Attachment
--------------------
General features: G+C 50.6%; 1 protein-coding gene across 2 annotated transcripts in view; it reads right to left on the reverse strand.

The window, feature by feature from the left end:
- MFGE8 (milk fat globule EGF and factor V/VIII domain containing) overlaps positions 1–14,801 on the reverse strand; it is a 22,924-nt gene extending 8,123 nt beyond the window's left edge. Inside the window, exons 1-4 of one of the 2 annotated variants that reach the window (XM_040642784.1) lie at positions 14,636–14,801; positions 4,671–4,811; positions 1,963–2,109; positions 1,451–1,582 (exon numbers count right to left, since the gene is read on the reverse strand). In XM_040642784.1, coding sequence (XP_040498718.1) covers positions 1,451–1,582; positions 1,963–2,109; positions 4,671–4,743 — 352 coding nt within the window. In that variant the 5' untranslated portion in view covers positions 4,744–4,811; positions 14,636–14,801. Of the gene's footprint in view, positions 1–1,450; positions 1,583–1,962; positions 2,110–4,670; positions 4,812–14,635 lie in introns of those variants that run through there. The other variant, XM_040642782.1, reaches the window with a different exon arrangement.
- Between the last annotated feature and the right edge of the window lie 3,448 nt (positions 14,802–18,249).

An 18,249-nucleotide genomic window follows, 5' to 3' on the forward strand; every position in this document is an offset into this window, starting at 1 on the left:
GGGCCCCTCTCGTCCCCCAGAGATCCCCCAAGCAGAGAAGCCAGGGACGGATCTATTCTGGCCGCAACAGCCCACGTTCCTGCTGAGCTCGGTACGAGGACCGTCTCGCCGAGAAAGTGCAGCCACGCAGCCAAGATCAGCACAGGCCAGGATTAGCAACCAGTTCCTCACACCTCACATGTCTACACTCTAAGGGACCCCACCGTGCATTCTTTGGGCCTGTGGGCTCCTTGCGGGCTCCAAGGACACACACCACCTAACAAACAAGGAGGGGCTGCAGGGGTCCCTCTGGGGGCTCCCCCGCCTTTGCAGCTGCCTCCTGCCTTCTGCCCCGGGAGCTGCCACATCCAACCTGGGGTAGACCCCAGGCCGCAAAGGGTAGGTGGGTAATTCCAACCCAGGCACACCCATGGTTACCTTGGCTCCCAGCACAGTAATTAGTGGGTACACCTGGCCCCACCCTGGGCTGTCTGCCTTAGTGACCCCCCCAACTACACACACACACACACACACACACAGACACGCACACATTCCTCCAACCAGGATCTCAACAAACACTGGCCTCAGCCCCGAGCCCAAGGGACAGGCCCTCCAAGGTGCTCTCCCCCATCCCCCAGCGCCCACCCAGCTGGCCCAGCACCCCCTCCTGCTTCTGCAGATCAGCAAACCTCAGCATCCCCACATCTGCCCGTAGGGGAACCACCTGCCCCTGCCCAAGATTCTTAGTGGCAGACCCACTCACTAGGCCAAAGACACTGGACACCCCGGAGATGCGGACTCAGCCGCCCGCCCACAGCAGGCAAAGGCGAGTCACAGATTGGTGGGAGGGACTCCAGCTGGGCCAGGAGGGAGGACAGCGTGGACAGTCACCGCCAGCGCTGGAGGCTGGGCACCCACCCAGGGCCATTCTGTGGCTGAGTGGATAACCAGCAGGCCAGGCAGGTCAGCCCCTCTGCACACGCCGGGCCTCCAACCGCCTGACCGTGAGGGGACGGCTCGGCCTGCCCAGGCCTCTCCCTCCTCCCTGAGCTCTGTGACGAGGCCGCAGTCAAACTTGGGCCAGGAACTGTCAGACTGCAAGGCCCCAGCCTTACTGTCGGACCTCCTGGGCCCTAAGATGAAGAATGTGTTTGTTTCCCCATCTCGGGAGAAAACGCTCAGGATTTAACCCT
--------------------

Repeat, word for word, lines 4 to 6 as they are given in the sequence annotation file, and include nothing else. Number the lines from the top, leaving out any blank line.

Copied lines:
- Between the last annotated feature and the right edge of the window lie 3,448 nt (positions 14,802–18,249).

An 18,249-nucleotide genomic window follows, 5' to 3' on the forward strand; every position in this document is an offset into this window, starting at 1 on the left:
GGGCCCCTCTCGTCCCCCAGAGATCCCCCAAGCAGAGAAGCCAGGGACGGATCTATTCTGGCCGCAACAGCCCACGTTCCTGCTGAGCTCGGTACGAGGACCGTCTCGCCGAGAAAGTGCAGCCACGCAGCCAAGATCAGCACAGGCCAGGATTAGCAACCAGTTCCTCACACCTCACATGTCTACACTCTAAGGGACCCCACCGTGCATTCTTTGGGCCTGTGGGCTCCTTGCGGGCTCCAAGGACACACACCACCTAACAAACAAGGAGGGGCTGCAGGGGTCCCTCTGGGGGCTCCCCCGCCTTTGCAGCTGCCTCCTGCCTTCTGCCCCGGGAGCTGCCACATCCAACCTGGGGTAGACCCCAGGCCGCAAAGGGTAGGTGGGTAATTCCAACCCAGGCACACCCATGGTTACCTTGGCTCCCAGCACAGTAATTAGTGGGTACACCTGGCCCCACCCTGGGCTGTCTGCCTTAGTGACCCCCCCAACTACACACACACACACACACACACACAGACACGCACACATTCCTCCAACCAGGATCTCAACAAACACTGGCCTCAGCCCCGAGCCCAAGGGACAGGCCCTCCAAGGTGCTCTCCCCCATCCCCCAGCGCCCACCCAGCTGGCCCAGCACCCCCTCCTGCTTCTGCAGATCAGCAAACCTCAGCATCCCCACATCTGCCCGTAGGGGAACCACCTGCCCCTGCCCAAGATTCTTAGTGGCAGACCCACTCACTAGGCCAAAGACACTGGACACCCCGGAGATGCGGACTCAGCCGCCCGCCCACAGCAGGCAAAGGCGAGTCACAGATTGGTGGGAGGGACTCCAGCTGGGCCAGGAGGGAGGACAGCGTGGACAGTCACCGCCAGCGCTGGAGGCTGGGCACCCACCCAGGGCCATTCTGTGGCTGAGTGGATAACCAGCAGGCCAGGCAGGTCAGCCCCTCTGCACACGCCGGGCCTCCAACCGCCTGACCGTGAGGGGACGGCTCGGCCTGCCCAGGCCTCTCCCTCCTCCCTGAGCTCTGTGACGAGGCCGCAGTCAAACTTGGGCCAGGAACTGTCAGACTGCAAGGCCCCAGCCTTACTGTCGGACCTCCTGGGCCCTAAGATGAAGAATGTGTTTGTTTCCCCATCTCGGGAGAAAACGCTCAGGATTTAACCCT